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Revista argentina de cardiología

versión On-line ISSN 1850-3748


CANIGGIA, Cristian et al. Feasibility and Contribution of Global and Regional 2D Strain during Exercise Stress Echocardiography. Rev. argent. cardiol. [online]. 2014, vol.82, n.2, pp.110-117. ISSN 1850-3748.

Feasibility and Contribution of Global and Regional 2D Strain during Exercise Stress Echocardiography Introduction The feasibility of longitudinal 2D strain analysis during exercise and the contribution of the information provided to detect ischemia at elevated heart rate are not well established. Although pharmacologic stress echocardiography has been used to evaluate ischemia and viability in several studies, the use of longitudinal 2D strain for the diagnosis of myocardial ischemia during exercise stress echocardiography has not been analyzed. Objectives The goal of this study was to determine the feasibility of analyzing longitudinal 2D strain and to evaluate its performance during exercise stress echocardiography. Methods Between February and March 2012, 93 consecutive patients (59 men, 54.9%), with mean age 58.8 ±11.8 years), underwent supine exercise stress echocardiography, in 150 kgm stages. Wall motion was visually evaluated using a semiquantitative analysis at baseline, peak exercise and immediately after exercise. Longitudinal 2D deformation was analyzed in 16 segments at rest and immediately after exercise using a tracking algorithm of acoustic markers (AFI: automatic functional images, GE). Symptoms, 12-lead electrocardiogram and blood pressure were simultaneously evaluated in each stage. Results Baseline heart rate was 76 ± 18 bpm, increased to 133 ± 25 bpm during peak exercise and was 117 ± 15 bpm immediately after exercise. The target heart rate was achieved in 64 (68.8%) of the 93 patients evaluated; in the 29 patients who did not achieve target heart rate, 9 tests were positive and 20 were negative for coronary artery disease. Twenty-one patients (22.5%) developed ischemia diagnosed as transient regional assynergies during exercise stress echocardiography: 7 patients in the anterior, septal and/or apical territories, 7 in the inferior, posterior and/or lateral territories and 7 in segments corresponding to both territories. These patients were older (63.5 ± 8.7 vs. 57.4 ± 12.2 years; p = 0.03) and the prevalence of previous myocardial infarction (14.3% vs. 7%; p = 0.01) and myocardial revascularization surgery (14.3% vs. 2.77%; p = 0.04) was higher compared to those without ischemia. There were no significant differences in the history of hypertension, diabetes, dyslipidemia or smoking habits. The value of longitudinal 2D strain in the apical segments increased in 79 (85%) of the 93 patients evaluated: only 3 of these patients (3.8%) developed new wall motion abnormalities in the same region. In the 14 patients in whom longitudinal 2D strain did not increase or decreased, 11 (78.6%) presented apical ischemia in the visual analysis (sensitivity 79%, specificity 96%; p = 0.0001). Among the 53 patients presenting increased longitudinal 2D strain in the inferior, posterior and/or lateral segments, 6 (11.3%) presented wall motion abnormalities in the same sites, whereas in the 40 patients in whom longitudinal 2D strain did not increase, 8 (20%) presented transient dyssynergias which were visually detected in the same region (sensitivity 43%, specificity 41%). Longitudinal 2D strain could be evaluated in 1472 of 1488 segments at rest (feasibility 99%), in 1452 after exercise (feasibility 97.5%) and in 1147 of 1488 (77%) during peak exercise (this stage was not considered for the analysis). Conclusions The analysis of longitudinal 2D strain is feasible immediately after exercise. The lack of increase or decrease in longitudinal 2D strain in the apical segments was consistent with the presence of visually detected ischemia. Elevated heart rates were responsible of the lack of specificity in the inferior, posterior and lateral basal and mid segments. Thus, longitudinal 2D strain would only help to analyze the territory irrigated by the left anterior descending coronary artery.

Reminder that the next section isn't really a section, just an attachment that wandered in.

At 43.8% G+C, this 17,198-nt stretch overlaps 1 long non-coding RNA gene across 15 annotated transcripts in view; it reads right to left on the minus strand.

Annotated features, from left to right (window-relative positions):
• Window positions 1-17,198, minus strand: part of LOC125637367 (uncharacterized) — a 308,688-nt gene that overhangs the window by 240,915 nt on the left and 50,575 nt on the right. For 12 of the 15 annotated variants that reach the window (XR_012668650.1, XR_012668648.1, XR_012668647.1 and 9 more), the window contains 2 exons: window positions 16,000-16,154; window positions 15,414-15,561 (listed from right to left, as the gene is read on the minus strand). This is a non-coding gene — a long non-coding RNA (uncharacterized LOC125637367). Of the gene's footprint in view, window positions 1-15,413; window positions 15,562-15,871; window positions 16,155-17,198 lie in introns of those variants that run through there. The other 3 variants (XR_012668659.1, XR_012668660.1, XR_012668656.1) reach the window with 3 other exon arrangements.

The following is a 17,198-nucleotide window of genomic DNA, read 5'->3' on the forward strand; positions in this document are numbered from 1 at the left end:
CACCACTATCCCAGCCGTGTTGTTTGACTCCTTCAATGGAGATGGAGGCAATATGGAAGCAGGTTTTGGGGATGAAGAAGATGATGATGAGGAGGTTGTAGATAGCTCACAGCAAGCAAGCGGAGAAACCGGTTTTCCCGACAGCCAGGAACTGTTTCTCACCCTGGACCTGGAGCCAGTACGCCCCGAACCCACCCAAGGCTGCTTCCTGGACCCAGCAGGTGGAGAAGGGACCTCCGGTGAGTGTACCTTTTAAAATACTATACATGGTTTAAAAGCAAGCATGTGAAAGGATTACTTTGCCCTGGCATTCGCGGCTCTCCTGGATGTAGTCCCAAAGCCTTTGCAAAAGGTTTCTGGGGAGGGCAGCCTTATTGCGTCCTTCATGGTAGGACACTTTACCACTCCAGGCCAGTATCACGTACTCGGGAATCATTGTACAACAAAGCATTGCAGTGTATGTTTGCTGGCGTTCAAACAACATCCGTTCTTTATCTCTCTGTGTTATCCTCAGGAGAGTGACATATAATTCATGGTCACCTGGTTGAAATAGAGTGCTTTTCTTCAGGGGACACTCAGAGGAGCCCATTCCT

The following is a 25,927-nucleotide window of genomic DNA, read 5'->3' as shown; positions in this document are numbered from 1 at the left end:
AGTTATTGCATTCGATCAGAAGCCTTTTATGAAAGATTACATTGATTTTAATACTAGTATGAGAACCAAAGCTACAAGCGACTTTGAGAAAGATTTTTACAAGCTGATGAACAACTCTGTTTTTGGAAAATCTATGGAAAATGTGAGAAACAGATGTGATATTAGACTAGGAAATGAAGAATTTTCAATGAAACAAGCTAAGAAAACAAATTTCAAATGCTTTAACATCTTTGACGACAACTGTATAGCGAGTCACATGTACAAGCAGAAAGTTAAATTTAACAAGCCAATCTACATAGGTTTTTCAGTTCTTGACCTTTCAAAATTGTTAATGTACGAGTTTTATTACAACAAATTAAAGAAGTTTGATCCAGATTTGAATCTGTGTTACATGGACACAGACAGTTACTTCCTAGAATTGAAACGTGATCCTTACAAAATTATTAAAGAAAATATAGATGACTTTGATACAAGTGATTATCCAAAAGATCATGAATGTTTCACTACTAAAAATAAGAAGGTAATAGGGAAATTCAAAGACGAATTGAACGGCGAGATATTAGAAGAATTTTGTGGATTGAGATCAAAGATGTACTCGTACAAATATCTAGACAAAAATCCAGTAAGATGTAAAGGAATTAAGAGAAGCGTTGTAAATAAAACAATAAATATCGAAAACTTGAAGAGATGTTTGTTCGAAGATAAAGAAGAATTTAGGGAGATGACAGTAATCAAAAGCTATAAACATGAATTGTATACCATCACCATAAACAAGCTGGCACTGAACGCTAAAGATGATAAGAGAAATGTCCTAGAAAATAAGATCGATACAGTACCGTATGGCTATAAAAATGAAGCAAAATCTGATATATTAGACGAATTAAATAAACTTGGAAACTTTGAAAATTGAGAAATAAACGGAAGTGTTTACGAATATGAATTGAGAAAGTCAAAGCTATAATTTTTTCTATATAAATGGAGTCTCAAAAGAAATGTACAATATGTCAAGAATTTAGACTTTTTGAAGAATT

Palabras clave : Stress Echocardiography; Stress; Coronary Disease; Myocardial Ischemia; Risk Assessment.

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